W3CInteraction Domain

With financial support from:

W3C Workshop on
Metadata for
Content Adaptation

Chairs' Report: Workshop Executive Report

28 October 2004

The W3C/DIWG Workshop on Metadata for Content Adaptation took place on 12-13 October 2004, in Dublin, Ireland and was hosted by MobileAware Ltd. The 30 participants represented a diverse community of: mobile operators, content adaptation specialists, accessibility specialists, content rating providers, device manufacturers, telecommunications researchers and academics. The two-day workshop included two keynotes, 12 presentations, several debates and two breakout sessions. All of the presentations, minutes and summaries are available on the W3C web site [1].

The key findings of the workshop are as follows:


It is necessary for (fragments of) content to be labelled according to the role it plays, as intended by the author. Knowing "why" a particular piece of content is present will enable an adaptation solution to deal appropriately with that content. Roles can include concepts such as "navigation", "sidebar", "footnote", "explanation", "illustration", "main message" and many more. Some work must be done to develop a key/initial set of roles, and some guidelines on how adaptation should react to these roles.


The relationship between (fragments of) content should be captured in metadata. Relationships can include "explains", "illustrates", "must accompany", "alternative to" and many more. The "importance" of a fragment is a relationship between the fragment and its containing document. Relationships between metadata may also be required.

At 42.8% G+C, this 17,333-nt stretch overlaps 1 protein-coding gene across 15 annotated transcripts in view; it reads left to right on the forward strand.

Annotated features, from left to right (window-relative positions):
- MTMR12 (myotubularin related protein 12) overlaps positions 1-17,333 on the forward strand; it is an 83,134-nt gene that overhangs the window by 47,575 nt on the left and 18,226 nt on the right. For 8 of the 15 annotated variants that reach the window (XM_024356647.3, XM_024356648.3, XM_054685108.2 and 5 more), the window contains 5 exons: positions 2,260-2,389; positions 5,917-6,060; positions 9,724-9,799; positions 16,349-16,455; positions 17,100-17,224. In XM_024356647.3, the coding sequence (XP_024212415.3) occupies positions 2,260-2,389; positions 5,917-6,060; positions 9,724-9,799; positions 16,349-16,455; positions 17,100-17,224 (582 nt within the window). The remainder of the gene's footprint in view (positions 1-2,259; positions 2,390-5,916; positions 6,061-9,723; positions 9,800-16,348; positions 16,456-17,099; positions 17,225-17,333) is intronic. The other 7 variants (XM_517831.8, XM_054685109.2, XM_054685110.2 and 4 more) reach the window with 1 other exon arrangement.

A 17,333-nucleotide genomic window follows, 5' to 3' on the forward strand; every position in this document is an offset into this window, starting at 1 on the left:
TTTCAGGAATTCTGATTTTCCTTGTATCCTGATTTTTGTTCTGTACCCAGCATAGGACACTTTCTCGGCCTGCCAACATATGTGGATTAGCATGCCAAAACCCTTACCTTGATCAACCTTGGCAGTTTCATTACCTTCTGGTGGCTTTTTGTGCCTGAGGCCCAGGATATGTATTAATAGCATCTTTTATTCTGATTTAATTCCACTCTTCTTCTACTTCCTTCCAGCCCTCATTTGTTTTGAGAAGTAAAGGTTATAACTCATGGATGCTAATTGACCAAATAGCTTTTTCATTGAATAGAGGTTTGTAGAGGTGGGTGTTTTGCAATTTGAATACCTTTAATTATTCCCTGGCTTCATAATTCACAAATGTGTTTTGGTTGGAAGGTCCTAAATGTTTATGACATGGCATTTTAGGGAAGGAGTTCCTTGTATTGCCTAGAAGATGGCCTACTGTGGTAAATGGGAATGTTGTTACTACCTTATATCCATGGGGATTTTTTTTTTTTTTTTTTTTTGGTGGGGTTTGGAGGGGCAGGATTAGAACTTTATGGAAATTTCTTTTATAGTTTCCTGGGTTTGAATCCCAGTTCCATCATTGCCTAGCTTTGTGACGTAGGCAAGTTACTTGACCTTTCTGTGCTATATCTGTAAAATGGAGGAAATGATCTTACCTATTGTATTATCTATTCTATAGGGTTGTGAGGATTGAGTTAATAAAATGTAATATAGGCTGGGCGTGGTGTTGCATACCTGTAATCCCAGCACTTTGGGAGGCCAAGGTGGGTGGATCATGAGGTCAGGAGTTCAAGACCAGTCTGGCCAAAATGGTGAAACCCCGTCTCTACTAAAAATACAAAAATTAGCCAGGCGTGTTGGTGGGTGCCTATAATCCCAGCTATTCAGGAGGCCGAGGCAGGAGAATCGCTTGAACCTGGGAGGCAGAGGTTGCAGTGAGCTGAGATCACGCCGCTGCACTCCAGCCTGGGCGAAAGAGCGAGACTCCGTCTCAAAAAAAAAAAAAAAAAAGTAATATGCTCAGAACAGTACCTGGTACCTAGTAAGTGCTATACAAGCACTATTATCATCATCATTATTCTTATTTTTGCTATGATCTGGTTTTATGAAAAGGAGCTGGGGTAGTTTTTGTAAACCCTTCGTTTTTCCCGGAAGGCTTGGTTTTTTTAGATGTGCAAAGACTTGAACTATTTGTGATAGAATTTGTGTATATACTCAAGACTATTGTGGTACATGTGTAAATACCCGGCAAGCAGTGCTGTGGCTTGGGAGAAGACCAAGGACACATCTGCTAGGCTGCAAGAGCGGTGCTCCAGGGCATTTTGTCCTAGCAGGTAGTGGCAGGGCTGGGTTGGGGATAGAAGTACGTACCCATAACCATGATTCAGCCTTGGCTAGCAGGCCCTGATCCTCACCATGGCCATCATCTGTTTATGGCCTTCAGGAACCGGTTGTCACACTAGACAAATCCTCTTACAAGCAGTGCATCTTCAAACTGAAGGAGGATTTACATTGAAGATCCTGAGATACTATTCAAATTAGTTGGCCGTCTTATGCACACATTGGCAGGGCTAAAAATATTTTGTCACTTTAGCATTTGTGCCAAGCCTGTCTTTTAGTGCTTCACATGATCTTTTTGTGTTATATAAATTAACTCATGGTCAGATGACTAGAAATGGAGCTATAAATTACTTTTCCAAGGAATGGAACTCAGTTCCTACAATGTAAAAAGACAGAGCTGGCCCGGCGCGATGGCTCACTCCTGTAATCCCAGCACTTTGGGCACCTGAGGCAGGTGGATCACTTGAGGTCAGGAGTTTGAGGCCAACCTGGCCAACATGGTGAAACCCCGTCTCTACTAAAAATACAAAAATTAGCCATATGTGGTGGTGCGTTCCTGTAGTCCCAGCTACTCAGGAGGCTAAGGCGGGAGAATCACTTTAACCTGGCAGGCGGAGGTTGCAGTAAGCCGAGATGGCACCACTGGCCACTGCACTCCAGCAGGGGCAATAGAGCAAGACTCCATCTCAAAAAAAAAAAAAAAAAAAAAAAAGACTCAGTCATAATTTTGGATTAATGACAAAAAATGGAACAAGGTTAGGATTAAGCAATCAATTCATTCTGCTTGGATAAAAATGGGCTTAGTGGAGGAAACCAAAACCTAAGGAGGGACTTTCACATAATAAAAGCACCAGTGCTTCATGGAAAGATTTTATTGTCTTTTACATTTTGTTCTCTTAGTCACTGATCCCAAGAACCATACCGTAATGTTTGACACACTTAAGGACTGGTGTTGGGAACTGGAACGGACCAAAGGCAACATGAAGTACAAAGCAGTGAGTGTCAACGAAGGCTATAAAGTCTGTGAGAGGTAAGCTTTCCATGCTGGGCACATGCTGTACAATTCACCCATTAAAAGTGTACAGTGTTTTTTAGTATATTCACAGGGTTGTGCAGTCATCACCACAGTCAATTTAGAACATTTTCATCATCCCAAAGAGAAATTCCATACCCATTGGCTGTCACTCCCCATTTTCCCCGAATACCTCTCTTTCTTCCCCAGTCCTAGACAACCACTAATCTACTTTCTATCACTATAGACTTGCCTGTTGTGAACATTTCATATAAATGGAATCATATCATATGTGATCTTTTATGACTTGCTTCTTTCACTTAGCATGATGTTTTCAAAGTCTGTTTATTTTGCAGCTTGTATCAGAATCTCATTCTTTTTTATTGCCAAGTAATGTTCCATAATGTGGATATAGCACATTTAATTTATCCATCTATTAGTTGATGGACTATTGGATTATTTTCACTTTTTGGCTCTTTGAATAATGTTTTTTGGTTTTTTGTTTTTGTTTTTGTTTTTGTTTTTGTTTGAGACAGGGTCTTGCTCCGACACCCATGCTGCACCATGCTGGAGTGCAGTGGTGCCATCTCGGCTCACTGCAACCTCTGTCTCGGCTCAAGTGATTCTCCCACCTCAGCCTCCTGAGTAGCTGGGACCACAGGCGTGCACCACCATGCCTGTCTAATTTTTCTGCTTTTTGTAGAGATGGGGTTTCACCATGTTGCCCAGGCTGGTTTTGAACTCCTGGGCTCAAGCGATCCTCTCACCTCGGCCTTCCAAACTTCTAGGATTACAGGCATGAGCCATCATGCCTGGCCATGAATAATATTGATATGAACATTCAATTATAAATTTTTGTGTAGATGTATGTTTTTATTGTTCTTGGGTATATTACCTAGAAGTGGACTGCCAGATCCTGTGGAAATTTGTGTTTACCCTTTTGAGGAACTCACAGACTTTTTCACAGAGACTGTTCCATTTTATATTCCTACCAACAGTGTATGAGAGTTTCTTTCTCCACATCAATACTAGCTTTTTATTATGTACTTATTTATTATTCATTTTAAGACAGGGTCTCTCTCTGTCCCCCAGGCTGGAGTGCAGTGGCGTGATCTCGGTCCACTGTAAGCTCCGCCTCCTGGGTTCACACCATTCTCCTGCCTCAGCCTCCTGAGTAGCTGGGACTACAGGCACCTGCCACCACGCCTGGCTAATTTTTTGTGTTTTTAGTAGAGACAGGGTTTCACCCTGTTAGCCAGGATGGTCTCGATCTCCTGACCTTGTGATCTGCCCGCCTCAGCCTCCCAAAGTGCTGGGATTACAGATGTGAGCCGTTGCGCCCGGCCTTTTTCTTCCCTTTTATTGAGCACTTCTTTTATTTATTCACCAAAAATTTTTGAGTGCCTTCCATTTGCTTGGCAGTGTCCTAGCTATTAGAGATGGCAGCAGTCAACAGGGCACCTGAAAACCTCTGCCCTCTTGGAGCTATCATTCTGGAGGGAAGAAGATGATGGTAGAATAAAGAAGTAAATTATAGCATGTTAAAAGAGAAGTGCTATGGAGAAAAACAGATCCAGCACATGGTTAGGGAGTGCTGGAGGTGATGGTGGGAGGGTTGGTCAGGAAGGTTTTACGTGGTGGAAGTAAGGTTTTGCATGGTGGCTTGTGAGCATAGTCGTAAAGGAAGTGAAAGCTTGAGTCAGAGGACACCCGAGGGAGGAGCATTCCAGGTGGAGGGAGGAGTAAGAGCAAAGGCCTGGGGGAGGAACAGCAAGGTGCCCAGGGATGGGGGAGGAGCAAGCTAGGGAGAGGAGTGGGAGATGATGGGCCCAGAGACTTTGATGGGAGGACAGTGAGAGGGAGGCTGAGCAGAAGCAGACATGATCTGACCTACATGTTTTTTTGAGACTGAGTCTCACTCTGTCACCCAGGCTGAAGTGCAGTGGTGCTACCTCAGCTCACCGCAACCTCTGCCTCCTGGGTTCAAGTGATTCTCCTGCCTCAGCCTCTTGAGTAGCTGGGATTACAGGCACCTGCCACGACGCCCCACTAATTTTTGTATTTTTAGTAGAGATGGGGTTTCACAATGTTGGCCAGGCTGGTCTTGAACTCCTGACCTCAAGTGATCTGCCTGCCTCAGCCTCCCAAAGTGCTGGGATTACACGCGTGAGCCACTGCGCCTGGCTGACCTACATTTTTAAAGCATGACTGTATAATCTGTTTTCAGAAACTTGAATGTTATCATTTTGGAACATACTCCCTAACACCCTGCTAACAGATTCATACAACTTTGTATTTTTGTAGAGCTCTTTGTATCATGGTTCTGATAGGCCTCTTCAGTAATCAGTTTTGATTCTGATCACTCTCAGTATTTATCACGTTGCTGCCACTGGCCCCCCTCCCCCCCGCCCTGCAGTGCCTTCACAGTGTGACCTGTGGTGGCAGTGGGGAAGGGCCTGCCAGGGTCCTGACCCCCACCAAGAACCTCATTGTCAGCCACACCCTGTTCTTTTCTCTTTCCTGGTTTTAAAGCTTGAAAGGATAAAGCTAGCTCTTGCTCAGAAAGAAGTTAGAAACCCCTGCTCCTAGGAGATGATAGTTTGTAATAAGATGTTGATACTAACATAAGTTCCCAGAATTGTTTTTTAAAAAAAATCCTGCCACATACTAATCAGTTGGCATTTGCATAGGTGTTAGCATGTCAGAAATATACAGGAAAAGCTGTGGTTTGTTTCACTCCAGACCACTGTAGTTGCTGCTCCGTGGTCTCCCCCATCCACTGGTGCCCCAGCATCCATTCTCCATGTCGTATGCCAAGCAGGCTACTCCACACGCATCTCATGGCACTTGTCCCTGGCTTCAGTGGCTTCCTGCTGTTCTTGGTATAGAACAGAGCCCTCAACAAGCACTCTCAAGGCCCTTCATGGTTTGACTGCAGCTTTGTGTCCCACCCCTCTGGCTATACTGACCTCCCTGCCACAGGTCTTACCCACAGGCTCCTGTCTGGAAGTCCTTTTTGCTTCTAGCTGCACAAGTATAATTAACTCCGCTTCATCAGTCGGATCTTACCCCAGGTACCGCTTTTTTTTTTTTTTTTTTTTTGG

Inferred metadata

Where possible, metadata should be derived from the existing markup, in order to reduce the burden on the author. It should be possible for the author to add metadata but should only be necessary where there is a clear need and a tangible return on investment (of effort).

Cross-domain use-cases

The adaptation requirements of the mobile web, of Accessibility and of search/rating have technical similarities. Use-cases from automotive, mobile and accessibility domains clearly demonstrate the potential for sharing solution concepts across these communities.

Importance of RDF and OWL

The potential of RDF and OWL is clearly recognised. The participants applaud activities that make these technologies available to the diverse communities and in ways that fit with current and evolving practices. In almost all cases, the participants referred to RDF when considering technical solutions with respect to the representation of metadata.


The DIWG sees Role and Relationships as key concepts to be explored under its renewed charter. Technology to represent and process these concepts within an adaptation framework will be required. Liaison with other groups (particularly Semantic Web and others involved in OWL/RDF) will be essential. The shared ideas and objectives of other groups, such as WAI, shall be the basis of future joint discussions, which will be encouraged. We expect to learn from each other. Finally, the plea to avoid introducing unnecessary burden for authors shall be heeded.

[1] http://www.w3.org/2004/06/DI-MCA-WS/

This report has been approved by DIWG, to be issued and read in conjunction with other workshop results.

Metadata for Content Adaptation

Towards an accessible device independent Web

Workshop home page: http://www.w3.org/2004/06/DI-MCA-WS/

Rotan Hanrahan
Last updated $Date: 2004/10/28 21:13:49 $Author: rhanraha $

Valid XHTML 1.0!